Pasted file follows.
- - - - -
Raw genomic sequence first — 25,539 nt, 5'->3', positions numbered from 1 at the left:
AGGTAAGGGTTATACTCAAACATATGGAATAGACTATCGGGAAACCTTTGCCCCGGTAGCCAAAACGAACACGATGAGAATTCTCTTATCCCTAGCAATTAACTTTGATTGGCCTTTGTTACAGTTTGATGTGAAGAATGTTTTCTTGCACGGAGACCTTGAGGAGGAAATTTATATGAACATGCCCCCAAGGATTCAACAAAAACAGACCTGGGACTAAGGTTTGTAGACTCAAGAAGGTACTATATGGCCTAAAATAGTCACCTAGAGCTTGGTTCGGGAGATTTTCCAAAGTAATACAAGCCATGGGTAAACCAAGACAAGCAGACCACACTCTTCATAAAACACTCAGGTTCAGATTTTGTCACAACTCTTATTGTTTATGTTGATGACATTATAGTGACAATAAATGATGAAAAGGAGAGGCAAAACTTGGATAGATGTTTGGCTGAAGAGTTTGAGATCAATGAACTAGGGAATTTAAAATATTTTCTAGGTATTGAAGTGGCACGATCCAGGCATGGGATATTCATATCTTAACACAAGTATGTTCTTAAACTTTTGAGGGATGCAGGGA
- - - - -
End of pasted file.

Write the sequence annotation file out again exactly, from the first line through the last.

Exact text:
Raw genomic sequence first — 25,539 nt, 5'->3', positions numbered from 1 at the left:
AGGTAAGGGTTATACTCAAACATATGGAATAGACTATCGGGAAACCTTTGCCCCGGTAGCCAAAACGAACACGATGAGAATTCTCTTATCCCTAGCAATTAACTTTGATTGGCCTTTGTTACAGTTTGATGTGAAGAATGTTTTCTTGCACGGAGACCTTGAGGAGGAAATTTATATGAACATGCCCCCAAGGATTCAACAAAAACAGACCTGGGACTAAGGTTTGTAGACTCAAGAAGGTACTATATGGCCTAAAATAGTCACCTAGAGCTTGGTTCGGGAGATTTTCCAAAGTAATACAAGCCATGGGTAAACCAAGACAAGCAGACCACACTCTTCATAAAACACTCAGGTTCAGATTTTGTCACAACTCTTATTGTTTATGTTGATGACATTATAGTGACAATAAATGATGAAAAGGAGAGGCAAAACTTGGATAGATGTTTGGCTGAAGAGTTTGAGATCAATGAACTAGGGAATTTAAAATATTTTCTAGGTATTGAAGTGGCACGATCCAGGCATGGGATATTCATATCTTAACACAAGTATGTTCTTAAACTTTTGAGGGATGCAGGGA